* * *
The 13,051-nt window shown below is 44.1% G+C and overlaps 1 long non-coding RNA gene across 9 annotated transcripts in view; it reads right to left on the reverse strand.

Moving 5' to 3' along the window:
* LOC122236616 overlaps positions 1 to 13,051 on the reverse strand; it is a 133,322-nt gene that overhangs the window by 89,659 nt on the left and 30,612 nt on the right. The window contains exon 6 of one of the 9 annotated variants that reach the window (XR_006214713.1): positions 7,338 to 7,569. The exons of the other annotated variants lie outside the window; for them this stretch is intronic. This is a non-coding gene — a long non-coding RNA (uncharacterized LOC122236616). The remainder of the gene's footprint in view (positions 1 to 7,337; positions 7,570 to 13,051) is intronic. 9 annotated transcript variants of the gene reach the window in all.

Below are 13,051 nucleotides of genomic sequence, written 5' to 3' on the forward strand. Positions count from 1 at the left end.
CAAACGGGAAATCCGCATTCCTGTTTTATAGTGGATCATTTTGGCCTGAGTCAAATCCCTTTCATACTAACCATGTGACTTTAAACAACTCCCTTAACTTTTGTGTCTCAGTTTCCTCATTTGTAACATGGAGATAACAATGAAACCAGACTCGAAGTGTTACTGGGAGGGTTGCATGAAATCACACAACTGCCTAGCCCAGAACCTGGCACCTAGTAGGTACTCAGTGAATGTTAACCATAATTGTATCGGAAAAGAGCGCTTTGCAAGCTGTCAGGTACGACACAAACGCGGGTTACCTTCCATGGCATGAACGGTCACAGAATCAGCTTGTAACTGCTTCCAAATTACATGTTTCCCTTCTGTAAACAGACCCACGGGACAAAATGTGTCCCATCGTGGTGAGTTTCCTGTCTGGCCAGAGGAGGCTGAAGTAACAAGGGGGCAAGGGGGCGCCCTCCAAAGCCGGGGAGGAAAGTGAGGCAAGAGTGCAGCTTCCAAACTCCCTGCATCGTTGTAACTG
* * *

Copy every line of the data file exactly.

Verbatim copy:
The 13,051-nt window shown below is 44.1% G+C and overlaps 1 long non-coding RNA gene across 9 annotated transcripts in view; it reads right to left on the reverse strand.

Moving 5' to 3' along the window:
* LOC122236616 overlaps positions 1 to 13,051 on the reverse strand; it is a 133,322-nt gene that overhangs the window by 89,659 nt on the left and 30,612 nt on the right. The window contains exon 6 of one of the 9 annotated variants that reach the window (XR_006214713.1): positions 7,338 to 7,569. The exons of the other annotated variants lie outside the window; for them this stretch is intronic. This is a non-coding gene — a long non-coding RNA (uncharacterized LOC122236616). The remainder of the gene's footprint in view (positions 1 to 7,337; positions 7,570 to 13,051) is intronic. 9 annotated transcript variants of the gene reach the window in all.

Below are 13,051 nucleotides of genomic sequence, written 5' to 3' on the forward strand. Positions count from 1 at the left end.
CAAACGGGAAATCCGCATTCCTGTTTTATAGTGGATCATTTTGGCCTGAGTCAAATCCCTTTCATACTAACCATGTGACTTTAAACAACTCCCTTAACTTTTGTGTCTCAGTTTCCTCATTTGTAACATGGAGATAACAATGAAACCAGACTCGAAGTGTTACTGGGAGGGTTGCATGAAATCACACAACTGCCTAGCCCAGAACCTGGCACCTAGTAGGTACTCAGTGAATGTTAACCATAATTGTATCGGAAAAGAGCGCTTTGCAAGCTGTCAGGTACGACACAAACGCGGGTTACCTTCCATGGCATGAACGGTCACAGAATCAGCTTGTAACTGCTTCCAAATTACATGTTTCCCTTCTGTAAACAGACCCACGGGACAAAATGTGTCCCATCGTGGTGAGTTTCCTGTCTGGCCAGAGGAGGCTGAAGTAACAAGGGGGCAAGGGGGCGCCCTCCAAAGCCGGGGAGGAAAGTGAGGCAAGAGTGCAGCTTCCAAACTCCCTGCATCGTTGTAACTG